RWS 34 Diana Review

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  • Accuracy

  • Handling

  • Value For Money

skycrab99's review of RWS 34 Diana

★★☆☆☆

“OK guys! Just bought my first spring airgun, a RWS 34...”

Written on: 18/08/2005 by skycrab99 (1 review written)

Good Points
Excellent beginner spring gun...Ive never touch one and had it pretty much figured out in a few minutes. Good, solid feel that gives the impression it will be around for years.

Bad Points
RWS lying about velocity? Pellets may fall out while closing barrel if not watched closely...something I dont remember being warned about in the manual.

General Comments
OK guys! Just bought my first spring airgun, a RWS 34 in .22, a couple of days ago. I have been shooting all my life and started two decades ago with a Daisy 880 I shot tens of thousands of times before it died from exhaustion. Here are my impressions as a spring gun novice, and I welcome anyone to tell me where I'm wrong, what to expect, etc.

I wanted a spring gun for the few times when I would be places that a .22 LR wouldn't be welcome. Also, I just got back into squirrel hunting last year. The .22 did a good job but none were so far out that I couldnt have just as easily taken the Daisy from my youth. I decided to get a good air rifle. A trip to the new local Bass Pro had my choices narrowed down to the RWS34 or the Beeman 1000. The 34 won because it was lighter. (Incidentally, I was prepared to pay $100 more for a RWS350 in .22, but the clerk told me that they were in .177 only, something I have since found to be false.)

Out of the box it had a solid feel and look. I had originally planned to stick one of my extra .22 LR scopes on it but also found out after buying it that, of course, spring guns need special scopes (told you I was a novice). Another trip retrieved a lower end airgun scope.

Shots through the chronograph show the airgun velocity to be, ahem, overstated. Rather than the promised 800 fps I am lucky to bust 600. I wondered if that might be because of a new spring but a little internet research found one website with chronograph readings of numerous brands and weights of pellets that are in line with what I have. None even close to the published promises. The authors of the website did seem to indicate that truths about velocities seem to be pliable in the airgun business. That was mildy irritating because the higher figure was one thing that nudged me to cough up the extra money over a Benjamin 392, a rifle that promises AND chorongraphs in the same general league.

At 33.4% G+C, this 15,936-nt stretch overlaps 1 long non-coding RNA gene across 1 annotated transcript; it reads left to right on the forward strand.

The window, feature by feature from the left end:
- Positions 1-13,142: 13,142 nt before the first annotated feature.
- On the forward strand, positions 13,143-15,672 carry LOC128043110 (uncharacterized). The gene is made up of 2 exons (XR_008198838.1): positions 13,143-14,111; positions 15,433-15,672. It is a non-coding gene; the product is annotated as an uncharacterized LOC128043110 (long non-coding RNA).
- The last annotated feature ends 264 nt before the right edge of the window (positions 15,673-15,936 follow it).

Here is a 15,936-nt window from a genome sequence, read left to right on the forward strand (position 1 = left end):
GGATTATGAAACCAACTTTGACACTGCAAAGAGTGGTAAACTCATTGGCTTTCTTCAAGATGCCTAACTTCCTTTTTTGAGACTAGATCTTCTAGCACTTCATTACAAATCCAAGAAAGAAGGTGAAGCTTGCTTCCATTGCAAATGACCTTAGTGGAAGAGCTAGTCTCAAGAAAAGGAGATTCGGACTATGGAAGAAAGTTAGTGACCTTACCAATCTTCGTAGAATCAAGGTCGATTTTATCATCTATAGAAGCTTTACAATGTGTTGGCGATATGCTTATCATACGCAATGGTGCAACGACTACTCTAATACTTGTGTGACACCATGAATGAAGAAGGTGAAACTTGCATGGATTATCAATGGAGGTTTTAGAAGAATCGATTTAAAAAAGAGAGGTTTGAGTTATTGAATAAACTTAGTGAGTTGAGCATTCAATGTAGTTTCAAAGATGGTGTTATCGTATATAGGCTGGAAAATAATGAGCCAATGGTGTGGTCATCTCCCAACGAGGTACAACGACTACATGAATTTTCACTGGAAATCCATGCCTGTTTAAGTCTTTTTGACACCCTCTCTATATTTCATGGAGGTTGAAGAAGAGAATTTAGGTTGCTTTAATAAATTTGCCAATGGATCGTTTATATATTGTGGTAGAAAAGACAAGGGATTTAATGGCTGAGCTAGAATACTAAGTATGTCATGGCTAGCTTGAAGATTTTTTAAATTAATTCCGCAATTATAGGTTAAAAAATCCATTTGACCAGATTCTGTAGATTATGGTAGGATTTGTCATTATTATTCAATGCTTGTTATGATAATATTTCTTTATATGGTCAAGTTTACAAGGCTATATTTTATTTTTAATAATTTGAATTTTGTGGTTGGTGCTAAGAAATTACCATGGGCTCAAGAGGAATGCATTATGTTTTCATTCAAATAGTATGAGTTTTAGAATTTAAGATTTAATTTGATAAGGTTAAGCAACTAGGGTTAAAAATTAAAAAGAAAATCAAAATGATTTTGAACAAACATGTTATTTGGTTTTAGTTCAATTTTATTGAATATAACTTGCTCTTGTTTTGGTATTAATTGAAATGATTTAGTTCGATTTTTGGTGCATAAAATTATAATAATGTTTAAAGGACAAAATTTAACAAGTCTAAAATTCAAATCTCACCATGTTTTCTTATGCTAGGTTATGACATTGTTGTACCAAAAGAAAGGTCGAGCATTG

Ive just gone through my first tin of 250 pellets a few days later and I have mixed feelings. I cant get the thing to group really tight. It took a while to try to get the scope sighted in but the groups range from nothing-to-get-excited-about to Im-glad-nobody-is-watching. Towards the end I was plinking cans at about 25-30 yards and hitting the can SOMEWHERE about 60-70 percent of the time. I dont dare take the thing into squirrel woods until Im sure I can keep my pellets in a head sized target, and that has seemed to be impossible so far at any kind of distance. In fact, Im wondering if I should just ditch the scope, shoot open sights, and keep my shots less than 10 yards.

Now Im sure much of this has to do with the jerking of a spring gun. Ive tried everything from holding it tightly to holding it loosely. If there is a spring gun technique that works Im all ears guys. During my 'net searching I found lots of comments about spring guns being less accurate than pneumatics but so many people here like this gun that it cant be that much worse. I also dont know if after a longer break-in period things will tighten up or if its just the shooter.

Also, Ive found out that the funny high volume CRACK it makes sometimes is because the pellet fell out while closing the barrel. DOH! In 250 shots it happened 4 times. I hope I havent seriously shortened the life of this gun.

I really would like this gun to work out. I will give it another thousand shots or so before I decide whether it will replace the old .22LR or not. I have to move the scope of my Marlin bolt after I shoot to see the hole in the target because it is covered by the intersection of the crosshairs. THAT is good for the ego. I look forward to the day that the RWS 34 can leave me feeling as good about myself, but that day hasn't happened yet.

Any comments or tips are welcome!

  • Value For Money

  • Accuracy

  • Handling

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Bender's Response to skycrab99's Review

Written on: 22/08/2005